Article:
May 1, 2009

Life's Certainties: Death and Taxes

Ben Franklin’s adage finds relevance in an April 22nd WSJ article bringing up Obama’s proposal to increase corporate taxes on overseas profits. Written by Jesse Drucker, the article stresses the administrations proposal to generate a “potential 20 billion dollar tax revenue” to combat the fiscal recklessness seen by critics in its first 100 days. Drucker states that currently, “U.S. companies can defer taxes indefinitely on the profits they say they have earned overseas until they repatriate that money back to the U.S.” Corporations that will most likely be hurt include, global corporations like Phizer, Hewlett Packard, and Coca Cola. But these companies have benefited immensely as well, for example Phizer due to the current law, cut its effective tax rate by 20.2 percent. While the complete repeal of the law that allows for such benefits is unlikely a restructuring is a valid proposition. In defense of corporations, America’s corporate tax is amongst the highest in the world--around 35%, on the other hand critics point out the number of loop holes in the tax code and the fact that a lot of these larger corporation hold profits in shell offshore companies to stem off taxes. Accordingly, the administration “is committed to reforming deferral to improve the overall efficiency and equity of the tax code by reducing incentives to divert investment from the U.S. in order to avoid taxation.”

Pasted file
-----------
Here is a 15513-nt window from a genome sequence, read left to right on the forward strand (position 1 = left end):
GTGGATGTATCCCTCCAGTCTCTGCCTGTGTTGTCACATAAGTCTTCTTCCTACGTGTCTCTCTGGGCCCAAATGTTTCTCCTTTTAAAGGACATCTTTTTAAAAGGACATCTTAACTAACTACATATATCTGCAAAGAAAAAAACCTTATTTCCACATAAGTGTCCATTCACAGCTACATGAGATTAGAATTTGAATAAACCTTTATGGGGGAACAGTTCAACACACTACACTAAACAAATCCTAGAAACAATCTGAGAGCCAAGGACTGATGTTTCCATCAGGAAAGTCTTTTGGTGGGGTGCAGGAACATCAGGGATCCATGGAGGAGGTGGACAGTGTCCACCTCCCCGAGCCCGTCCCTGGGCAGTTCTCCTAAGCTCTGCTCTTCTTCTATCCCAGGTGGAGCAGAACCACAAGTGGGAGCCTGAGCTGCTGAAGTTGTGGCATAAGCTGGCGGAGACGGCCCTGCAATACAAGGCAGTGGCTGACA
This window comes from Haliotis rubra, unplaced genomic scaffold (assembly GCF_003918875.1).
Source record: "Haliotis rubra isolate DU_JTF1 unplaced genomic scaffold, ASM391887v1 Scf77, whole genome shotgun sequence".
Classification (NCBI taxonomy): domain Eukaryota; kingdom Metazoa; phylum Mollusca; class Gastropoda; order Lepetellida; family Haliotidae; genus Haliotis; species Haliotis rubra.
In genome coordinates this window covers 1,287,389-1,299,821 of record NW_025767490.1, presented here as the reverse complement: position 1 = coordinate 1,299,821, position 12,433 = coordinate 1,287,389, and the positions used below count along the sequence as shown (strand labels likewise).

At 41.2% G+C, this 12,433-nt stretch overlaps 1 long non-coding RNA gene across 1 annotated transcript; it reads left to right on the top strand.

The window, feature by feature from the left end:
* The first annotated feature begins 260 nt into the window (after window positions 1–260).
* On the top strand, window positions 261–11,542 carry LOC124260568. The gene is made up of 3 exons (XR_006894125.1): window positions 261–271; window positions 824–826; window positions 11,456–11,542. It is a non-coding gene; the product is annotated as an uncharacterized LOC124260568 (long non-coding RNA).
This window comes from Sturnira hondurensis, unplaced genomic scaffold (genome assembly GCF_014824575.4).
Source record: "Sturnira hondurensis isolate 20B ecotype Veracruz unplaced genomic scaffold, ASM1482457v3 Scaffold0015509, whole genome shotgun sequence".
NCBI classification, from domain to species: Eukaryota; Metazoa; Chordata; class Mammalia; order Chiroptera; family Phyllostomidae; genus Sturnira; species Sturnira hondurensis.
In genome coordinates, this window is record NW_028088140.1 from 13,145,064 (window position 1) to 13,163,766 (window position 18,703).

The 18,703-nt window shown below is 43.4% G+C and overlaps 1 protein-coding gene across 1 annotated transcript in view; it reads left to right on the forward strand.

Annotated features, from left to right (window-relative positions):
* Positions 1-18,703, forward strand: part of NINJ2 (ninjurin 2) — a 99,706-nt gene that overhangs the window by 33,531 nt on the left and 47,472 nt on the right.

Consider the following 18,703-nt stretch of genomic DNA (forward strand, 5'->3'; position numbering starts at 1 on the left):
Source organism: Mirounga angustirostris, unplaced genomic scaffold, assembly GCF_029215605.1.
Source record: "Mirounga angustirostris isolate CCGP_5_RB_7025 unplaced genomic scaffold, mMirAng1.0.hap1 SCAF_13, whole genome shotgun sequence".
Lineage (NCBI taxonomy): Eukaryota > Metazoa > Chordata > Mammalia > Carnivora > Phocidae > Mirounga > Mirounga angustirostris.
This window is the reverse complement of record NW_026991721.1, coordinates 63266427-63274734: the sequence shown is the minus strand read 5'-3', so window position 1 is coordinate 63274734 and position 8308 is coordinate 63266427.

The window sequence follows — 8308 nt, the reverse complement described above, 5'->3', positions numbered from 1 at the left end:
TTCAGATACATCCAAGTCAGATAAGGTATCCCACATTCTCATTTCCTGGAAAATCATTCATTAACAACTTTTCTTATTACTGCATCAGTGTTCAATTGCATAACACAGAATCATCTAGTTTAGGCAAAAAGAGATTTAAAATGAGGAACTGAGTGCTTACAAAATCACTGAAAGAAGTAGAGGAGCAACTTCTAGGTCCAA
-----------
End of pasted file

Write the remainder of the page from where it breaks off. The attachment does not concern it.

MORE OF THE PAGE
While the argument possesses a populist sentiment, it undermines several economic ideas. First, the idea of diverting investment from the US, suggests that the idea of trade being a zero sum game, contradicting classic economic thought. Acquiring comparative advantage through trade and competition, progresses all participants. While the spokesperson for the administration might equate money as investment, and thus divestment, wouldn’t it make more sense that a lower corporate tax to begin with would attract more foreign investment into the US? Higher corporate taxes hinders US companies to compete and taxing profits hinders them substantially, in a global economy it is essential that we are able to grow our corporations to benefit not only ourselves but the world. How are US companies able to compete overseas where domestic companies are being taxed at a considerably lower rate and have an advanatge in their business model. By removing incentives like these laws, it only inhibits competition globally. As the article states these “titans” of industry aren’t going down without a fight, with significant lobbying power, Round 1 of this fight will be bloody.

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